Mathematics Stack Exchange is a question and answer site for people studying math at any level and professionals in related fields. Join them; it only takes a minute:

Sign up
Here's how it works:
  1. Anybody can ask a question
  2. Anybody can answer
  3. The best answers are voted up and rise to the top


Determine whether the indicated subset is a subspace of the given euclidean space:

$ \{[x,y,z]\ |\ x,y,z \in \mathbb{R} $ and $z=3x+2\}$ in $\mathbb{R}^{3}$


By definition, in order for a subset to be a subspace 3 conditions must be occur:

  1. To pass by the origin To contain the origin.
  2. To be closed under addition.
  3. To be closed under scalar multiplication.

So I try to solve the exercise by this way:

$1.$ The origin $(0,0,0) \in \mathbb{W} $

$2.$ Let $\vec u$ and $\vec v \in \mathbb{W} $. We have

$$ \begin{cases} 3u_1 + 2 - u_3 = 0 \\ 3v_1 + 2 - v_3 = 0 \\ \end{cases} $$ The sum is $ 6(u_1 + v_1) + 4 - (u_3+v_3) = 0 $ (which $\in \mathbb{W} $)

$3.$ Let $\vec u$ $ \in \mathbb{W} $ and $\ r$ $ \in \mathbb{R} $. We have

$r(3u_1) + r(2) - r(u_3) = 0 \\$

Which, also, $ \in \mathbb{W} $

So, why is the book's answer: It isn't a subspace?

share|cite|improve this question
(1) Sets don't "pass by the origin" (or through the origin), they either contain it or not. (2) Did you really mean $x,y,z$ to be in $\mathbb{R}^2$ and not in $\mathbb{R}$. (3) Check again: does $(0,0,0)$ really lie in the set? Is the third coordinate equal to three times the first plus 2? – Arturo Magidin Feb 18 '12 at 3:09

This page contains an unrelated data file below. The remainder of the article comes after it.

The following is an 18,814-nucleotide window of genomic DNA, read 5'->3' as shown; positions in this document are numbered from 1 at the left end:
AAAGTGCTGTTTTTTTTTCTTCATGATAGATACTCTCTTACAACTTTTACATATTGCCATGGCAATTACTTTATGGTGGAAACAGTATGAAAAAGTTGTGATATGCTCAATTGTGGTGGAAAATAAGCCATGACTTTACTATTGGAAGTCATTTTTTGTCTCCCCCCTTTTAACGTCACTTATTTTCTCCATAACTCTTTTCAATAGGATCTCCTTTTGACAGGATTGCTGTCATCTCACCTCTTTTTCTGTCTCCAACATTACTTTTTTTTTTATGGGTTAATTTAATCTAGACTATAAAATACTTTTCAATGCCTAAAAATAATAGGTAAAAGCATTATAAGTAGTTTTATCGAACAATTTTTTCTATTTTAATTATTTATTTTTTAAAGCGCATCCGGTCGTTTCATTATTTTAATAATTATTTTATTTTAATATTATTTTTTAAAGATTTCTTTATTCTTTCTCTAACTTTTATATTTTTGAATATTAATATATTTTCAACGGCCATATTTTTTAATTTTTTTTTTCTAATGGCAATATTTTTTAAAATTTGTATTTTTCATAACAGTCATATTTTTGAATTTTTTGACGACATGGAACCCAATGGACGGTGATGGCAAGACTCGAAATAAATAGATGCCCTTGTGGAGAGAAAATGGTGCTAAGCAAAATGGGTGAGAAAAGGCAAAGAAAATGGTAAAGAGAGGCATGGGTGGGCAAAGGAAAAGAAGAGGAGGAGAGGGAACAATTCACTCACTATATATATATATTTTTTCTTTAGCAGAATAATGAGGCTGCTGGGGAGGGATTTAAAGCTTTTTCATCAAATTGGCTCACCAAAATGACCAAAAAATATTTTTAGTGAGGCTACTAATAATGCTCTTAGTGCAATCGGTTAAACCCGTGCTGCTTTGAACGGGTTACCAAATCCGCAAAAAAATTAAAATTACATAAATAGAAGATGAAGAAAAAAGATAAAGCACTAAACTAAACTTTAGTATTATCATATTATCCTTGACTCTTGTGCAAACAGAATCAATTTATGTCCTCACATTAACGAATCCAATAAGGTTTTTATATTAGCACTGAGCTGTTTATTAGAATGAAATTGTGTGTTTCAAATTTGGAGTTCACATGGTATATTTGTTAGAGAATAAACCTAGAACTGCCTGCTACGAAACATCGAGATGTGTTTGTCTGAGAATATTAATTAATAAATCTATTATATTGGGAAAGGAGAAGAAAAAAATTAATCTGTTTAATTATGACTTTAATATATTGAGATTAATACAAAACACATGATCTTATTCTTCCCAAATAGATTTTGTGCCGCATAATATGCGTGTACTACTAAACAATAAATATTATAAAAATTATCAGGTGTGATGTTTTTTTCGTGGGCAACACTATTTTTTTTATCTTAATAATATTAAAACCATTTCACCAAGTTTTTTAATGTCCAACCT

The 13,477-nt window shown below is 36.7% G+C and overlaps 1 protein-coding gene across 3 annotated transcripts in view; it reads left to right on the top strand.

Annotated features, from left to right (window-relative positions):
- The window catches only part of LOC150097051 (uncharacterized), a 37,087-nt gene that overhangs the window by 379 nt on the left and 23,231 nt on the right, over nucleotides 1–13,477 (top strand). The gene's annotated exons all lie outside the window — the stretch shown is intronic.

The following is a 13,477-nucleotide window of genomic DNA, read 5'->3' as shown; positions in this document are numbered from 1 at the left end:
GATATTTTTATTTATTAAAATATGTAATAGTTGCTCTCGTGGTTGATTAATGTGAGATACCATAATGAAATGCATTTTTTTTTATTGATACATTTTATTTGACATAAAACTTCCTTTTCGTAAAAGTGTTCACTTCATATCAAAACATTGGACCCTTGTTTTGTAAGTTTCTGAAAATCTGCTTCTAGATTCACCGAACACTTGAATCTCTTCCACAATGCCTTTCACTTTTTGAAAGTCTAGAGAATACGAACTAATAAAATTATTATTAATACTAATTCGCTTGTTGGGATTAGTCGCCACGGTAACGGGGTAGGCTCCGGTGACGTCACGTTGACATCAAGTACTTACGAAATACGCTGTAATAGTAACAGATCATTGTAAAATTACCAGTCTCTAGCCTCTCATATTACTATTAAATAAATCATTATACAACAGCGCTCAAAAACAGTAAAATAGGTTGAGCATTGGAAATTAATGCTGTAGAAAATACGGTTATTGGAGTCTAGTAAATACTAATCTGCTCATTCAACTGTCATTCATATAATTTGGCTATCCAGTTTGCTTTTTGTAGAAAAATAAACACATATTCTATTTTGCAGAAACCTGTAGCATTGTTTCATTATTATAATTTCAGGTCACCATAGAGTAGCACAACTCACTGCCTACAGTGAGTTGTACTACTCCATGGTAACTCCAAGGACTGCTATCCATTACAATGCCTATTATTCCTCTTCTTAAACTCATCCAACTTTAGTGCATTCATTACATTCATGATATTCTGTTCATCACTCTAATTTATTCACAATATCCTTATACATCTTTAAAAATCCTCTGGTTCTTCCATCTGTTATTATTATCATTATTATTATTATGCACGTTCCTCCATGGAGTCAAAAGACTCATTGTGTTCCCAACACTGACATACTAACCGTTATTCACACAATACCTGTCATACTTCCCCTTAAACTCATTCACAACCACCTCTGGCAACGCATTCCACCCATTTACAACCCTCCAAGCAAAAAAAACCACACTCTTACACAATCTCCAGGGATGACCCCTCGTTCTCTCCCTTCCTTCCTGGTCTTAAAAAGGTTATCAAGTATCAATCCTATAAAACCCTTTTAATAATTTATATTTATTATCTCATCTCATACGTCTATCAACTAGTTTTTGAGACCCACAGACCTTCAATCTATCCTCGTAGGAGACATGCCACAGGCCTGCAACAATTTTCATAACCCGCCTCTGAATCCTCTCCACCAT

You seem to be confused about what it means to "be in" a subspace. For example, $(0,0,0)$ is not in your subspace, because if you substitute $x=y=z=0$ into $z=3x+2$ you do not get a true statement. – Jason DeVito Feb 18 '12 at 3:10
So, It was kinda simple :( I'm sorry but didn't knew how to test it. – Randolf Rincón Fadul Feb 18 '12 at 3:15
up vote 3 down vote accepted
  1. The origin is not in the set. In order to be in the set, you need $z=3x+2$. For $(0,0,0)$, $x=z=0$, but $0\neq 3(0)+2$.

  2. The set is not closed under sums. In order for $$(u_1,u_2,u_3)+(v_1,v_2,v_3)=(u_1+v_1,u_2+v_2,u_3+v_3)$$ to be in the set, you need $u_3+v_3 = u_1+v_1 + 2$. Your sum of equations proves nothing, and saying that the equation (which is false) "is in $\mathbb{W}$" is false; equations (or values) are not in $\mathbb{W}$, only vectors can be in $\mathbb{W}$.

    For an explicit example, note that $(0,0,2)$ and $(1,0,5)$ are both in $\mathbb{W}$. The sum is $(1,0,7)$, but $(1,0,7)$ is not in $\mathbb{W}$, because $7\neq 3(1)+2$.

  3. The set is not closed under scalar multiplication. In order for $$r(u_1,u_2,u_3) = (ru_1,ru_2,ru_3)$$ to be in $\mathbb{W}$, you need $ru_3 = 3(ru_1)+2$. From the assumption that $u_3=3u_1+2$ you cannot conclude that $ru_3 = 3(ru_1)+2$. In fact, this is false for any $r\neq 1$. For an explicit example, note that $(0,0,2)$ is in $\mathbb{W}$, but $2(0,0,2) = (0,0,4)$ is not, because $4\neq 3(0)+2$.

So the reason it is not a subspace is that it fails every single one of the three requirements.

share|cite|improve this answer

Your Answer


By posting your answer, you agree to the privacy policy and terms of service.

Not the answer you're looking for? Browse other questions tagged or ask your own question.